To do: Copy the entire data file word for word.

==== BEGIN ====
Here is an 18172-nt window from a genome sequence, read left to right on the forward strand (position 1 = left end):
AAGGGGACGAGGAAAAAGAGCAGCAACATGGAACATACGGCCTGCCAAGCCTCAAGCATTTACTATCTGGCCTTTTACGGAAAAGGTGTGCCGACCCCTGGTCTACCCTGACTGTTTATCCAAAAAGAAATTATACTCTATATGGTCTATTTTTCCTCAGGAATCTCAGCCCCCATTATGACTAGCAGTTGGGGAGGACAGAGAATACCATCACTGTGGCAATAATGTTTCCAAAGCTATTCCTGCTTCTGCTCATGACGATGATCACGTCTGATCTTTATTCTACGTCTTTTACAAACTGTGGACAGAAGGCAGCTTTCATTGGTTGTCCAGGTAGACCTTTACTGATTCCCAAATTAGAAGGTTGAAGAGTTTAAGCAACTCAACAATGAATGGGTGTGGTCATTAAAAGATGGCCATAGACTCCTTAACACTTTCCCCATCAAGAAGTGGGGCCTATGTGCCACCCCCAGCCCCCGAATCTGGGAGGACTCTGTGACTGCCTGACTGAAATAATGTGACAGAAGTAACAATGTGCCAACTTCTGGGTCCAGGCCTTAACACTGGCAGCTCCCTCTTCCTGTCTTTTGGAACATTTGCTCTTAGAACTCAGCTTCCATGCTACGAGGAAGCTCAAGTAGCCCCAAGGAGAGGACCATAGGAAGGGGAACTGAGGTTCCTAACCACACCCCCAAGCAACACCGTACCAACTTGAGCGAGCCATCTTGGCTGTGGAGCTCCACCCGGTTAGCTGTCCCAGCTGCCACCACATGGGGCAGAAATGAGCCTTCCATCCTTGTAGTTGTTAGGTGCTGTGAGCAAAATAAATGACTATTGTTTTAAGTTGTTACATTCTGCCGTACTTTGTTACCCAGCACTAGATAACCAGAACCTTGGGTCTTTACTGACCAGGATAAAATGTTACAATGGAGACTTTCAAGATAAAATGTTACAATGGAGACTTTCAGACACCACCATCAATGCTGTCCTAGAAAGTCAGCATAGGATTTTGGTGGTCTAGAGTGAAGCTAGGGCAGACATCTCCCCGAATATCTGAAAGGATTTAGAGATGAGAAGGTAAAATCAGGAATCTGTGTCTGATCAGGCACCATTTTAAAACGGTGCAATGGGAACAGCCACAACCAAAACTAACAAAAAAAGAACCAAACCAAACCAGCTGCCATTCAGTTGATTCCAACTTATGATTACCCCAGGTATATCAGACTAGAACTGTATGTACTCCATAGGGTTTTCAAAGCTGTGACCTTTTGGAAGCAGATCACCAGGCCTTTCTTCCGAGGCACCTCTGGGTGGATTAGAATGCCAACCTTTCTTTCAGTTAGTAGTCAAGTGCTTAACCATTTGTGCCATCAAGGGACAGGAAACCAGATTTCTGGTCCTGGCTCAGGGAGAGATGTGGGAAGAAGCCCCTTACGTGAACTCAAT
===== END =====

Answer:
Here is an 18172-nt window from a genome sequence, read left to right on the forward strand (position 1 = left end):
AAGGGGACGAGGAAAAAGAGCAGCAACATGGAACATACGGCCTGCCAAGCCTCAAGCATTTACTATCTGGCCTTTTACGGAAAAGGTGTGCCGACCCCTGGTCTACCCTGACTGTTTATCCAAAAAGAAATTATACTCTATATGGTCTATTTTTCCTCAGGAATCTCAGCCCCCATTATGACTAGCAGTTGGGGAGGACAGAGAATACCATCACTGTGGCAATAATGTTTCCAAAGCTATTCCTGCTTCTGCTCATGACGATGATCACGTCTGATCTTTATTCTACGTCTTTTACAAACTGTGGACAGAAGGCAGCTTTCATTGGTTGTCCAGGTAGACCTTTACTGATTCCCAAATTAGAAGGTTGAAGAGTTTAAGCAACTCAACAATGAATGGGTGTGGTCATTAAAAGATGGCCATAGACTCCTTAACACTTTCCCCATCAAGAAGTGGGGCCTATGTGCCACCCCCAGCCCCCGAATCTGGGAGGACTCTGTGACTGCCTGACTGAAATAATGTGACAGAAGTAACAATGTGCCAACTTCTGGGTCCAGGCCTTAACACTGGCAGCTCCCTCTTCCTGTCTTTTGGAACATTTGCTCTTAGAACTCAGCTTCCATGCTACGAGGAAGCTCAAGTAGCCCCAAGGAGAGGACCATAGGAAGGGGAACTGAGGTTCCTAACCACACCCCCAAGCAACACCGTACCAACTTGAGCGAGCCATCTTGGCTGTGGAGCTCCACCCGGTTAGCTGTCCCAGCTGCCACCACATGGGGCAGAAATGAGCCTTCCATCCTTGTAGTTGTTAGGTGCTGTGAGCAAAATAAATGACTATTGTTTTAAGTTGTTACATTCTGCCGTACTTTGTTACCCAGCACTAGATAACCAGAACCTTGGGTCTTTACTGACCAGGATAAAATGTTACAATGGAGACTTTCAAGATAAAATGTTACAATGGAGACTTTCAGACACCACCATCAATGCTGTCCTAGAAAGTCAGCATAGGATTTTGGTGGTCTAGAGTGAAGCTAGGGCAGACATCTCCCCGAATATCTGAAAGGATTTAGAGATGAGAAGGTAAAATCAGGAATCTGTGTCTGATCAGGCACCATTTTAAAACGGTGCAATGGGAACAGCCACAACCAAAACTAACAAAAAAAGAACCAAACCAAACCAGCTGCCATTCAGTTGATTCCAACTTATGATTACCCCAGGTATATCAGACTAGAACTGTATGTACTCCATAGGGTTTTCAAAGCTGTGACCTTTTGGAAGCAGATCACCAGGCCTTTCTTCCGAGGCACCTCTGGGTGGATTAGAATGCCAACCTTTCTTTCAGTTAGTAGTCAAGTGCTTAACCATTTGTGCCATCAAGGGACAGGAAACCAGATTTCTGGTCCTGGCTCAGGGAGAGATGTGGGAAGAAGCCCCTTACGTGAACTCAAT